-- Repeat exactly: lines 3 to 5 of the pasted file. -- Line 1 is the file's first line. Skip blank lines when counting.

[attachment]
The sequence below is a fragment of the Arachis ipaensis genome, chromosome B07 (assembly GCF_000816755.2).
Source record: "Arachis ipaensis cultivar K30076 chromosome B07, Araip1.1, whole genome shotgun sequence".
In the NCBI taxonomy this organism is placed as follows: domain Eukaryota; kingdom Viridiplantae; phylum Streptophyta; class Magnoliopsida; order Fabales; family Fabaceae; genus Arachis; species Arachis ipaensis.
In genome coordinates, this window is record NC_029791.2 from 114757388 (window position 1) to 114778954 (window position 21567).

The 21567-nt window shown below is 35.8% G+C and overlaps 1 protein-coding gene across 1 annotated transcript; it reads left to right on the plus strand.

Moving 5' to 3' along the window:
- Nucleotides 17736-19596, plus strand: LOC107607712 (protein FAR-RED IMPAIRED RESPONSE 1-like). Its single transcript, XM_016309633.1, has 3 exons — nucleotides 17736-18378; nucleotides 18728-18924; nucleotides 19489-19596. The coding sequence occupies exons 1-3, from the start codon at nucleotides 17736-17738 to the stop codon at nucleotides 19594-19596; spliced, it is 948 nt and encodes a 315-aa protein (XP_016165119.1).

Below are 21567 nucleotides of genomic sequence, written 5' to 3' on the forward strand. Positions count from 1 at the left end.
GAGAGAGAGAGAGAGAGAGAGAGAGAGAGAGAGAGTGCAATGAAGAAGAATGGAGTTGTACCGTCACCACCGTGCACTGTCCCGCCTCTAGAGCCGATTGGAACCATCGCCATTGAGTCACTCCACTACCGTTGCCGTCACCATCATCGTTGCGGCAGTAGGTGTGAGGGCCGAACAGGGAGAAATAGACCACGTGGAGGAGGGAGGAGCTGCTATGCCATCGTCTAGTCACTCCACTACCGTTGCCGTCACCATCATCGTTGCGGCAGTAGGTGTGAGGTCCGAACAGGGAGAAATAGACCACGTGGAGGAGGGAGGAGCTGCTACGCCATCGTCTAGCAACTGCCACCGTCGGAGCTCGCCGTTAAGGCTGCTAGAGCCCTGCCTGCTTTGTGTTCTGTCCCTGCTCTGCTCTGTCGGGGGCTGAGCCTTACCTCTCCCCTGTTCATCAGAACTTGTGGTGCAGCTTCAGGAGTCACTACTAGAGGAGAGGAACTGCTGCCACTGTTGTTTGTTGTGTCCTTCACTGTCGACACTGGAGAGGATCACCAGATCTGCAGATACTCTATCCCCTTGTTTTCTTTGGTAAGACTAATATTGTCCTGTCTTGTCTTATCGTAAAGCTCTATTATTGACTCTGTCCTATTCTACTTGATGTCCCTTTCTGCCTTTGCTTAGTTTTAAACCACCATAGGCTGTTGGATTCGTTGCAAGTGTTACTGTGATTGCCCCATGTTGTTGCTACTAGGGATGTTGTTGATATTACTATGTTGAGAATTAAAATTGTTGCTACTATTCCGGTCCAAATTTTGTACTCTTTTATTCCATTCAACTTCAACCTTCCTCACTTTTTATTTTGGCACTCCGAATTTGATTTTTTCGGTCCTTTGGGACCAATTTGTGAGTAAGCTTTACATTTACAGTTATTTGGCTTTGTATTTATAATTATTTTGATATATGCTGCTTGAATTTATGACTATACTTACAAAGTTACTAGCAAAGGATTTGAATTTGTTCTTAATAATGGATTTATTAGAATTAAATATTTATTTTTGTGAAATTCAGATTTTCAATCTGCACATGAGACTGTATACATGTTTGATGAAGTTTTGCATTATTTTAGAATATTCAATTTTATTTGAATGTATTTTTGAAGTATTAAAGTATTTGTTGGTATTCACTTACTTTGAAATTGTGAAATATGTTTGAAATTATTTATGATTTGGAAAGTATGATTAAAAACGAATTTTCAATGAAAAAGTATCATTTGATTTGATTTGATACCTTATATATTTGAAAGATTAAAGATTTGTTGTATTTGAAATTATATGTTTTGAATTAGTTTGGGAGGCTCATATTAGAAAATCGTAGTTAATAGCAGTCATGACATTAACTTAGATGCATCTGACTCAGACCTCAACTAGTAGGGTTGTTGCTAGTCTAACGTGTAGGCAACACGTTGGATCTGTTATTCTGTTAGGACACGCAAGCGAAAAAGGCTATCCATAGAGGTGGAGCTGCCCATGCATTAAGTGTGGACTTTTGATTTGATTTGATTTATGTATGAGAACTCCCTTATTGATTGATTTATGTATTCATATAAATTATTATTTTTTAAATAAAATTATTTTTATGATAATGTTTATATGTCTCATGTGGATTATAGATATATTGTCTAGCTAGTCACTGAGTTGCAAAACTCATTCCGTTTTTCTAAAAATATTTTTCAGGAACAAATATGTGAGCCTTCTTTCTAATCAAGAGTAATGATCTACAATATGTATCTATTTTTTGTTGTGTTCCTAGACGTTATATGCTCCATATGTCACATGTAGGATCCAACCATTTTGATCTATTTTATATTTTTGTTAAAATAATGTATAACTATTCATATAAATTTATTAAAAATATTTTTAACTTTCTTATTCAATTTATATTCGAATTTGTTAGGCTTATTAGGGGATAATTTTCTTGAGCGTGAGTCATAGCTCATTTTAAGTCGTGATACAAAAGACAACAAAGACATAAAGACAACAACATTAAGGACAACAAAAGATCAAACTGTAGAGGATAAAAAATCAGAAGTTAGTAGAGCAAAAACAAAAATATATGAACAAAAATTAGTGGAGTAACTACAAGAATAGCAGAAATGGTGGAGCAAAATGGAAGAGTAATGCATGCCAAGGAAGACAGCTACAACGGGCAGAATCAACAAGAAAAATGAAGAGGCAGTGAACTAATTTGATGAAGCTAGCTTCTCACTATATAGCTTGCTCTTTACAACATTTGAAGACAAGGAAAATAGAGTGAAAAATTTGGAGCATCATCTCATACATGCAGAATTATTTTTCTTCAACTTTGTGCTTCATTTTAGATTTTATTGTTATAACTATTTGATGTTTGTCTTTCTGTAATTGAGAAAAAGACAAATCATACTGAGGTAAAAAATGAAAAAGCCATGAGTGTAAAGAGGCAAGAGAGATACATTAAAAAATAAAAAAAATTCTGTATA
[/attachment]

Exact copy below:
In the NCBI taxonomy this organism is placed as follows: domain Eukaryota; kingdom Viridiplantae; phylum Streptophyta; class Magnoliopsida; order Fabales; family Fabaceae; genus Arachis; species Arachis ipaensis.
In genome coordinates, this window is record NC_029791.2 from 114757388 (window position 1) to 114778954 (window position 21567).

The 21567-nt window shown below is 35.8% G+C and overlaps 1 protein-coding gene across 1 annotated transcript; it reads left to right on the plus strand.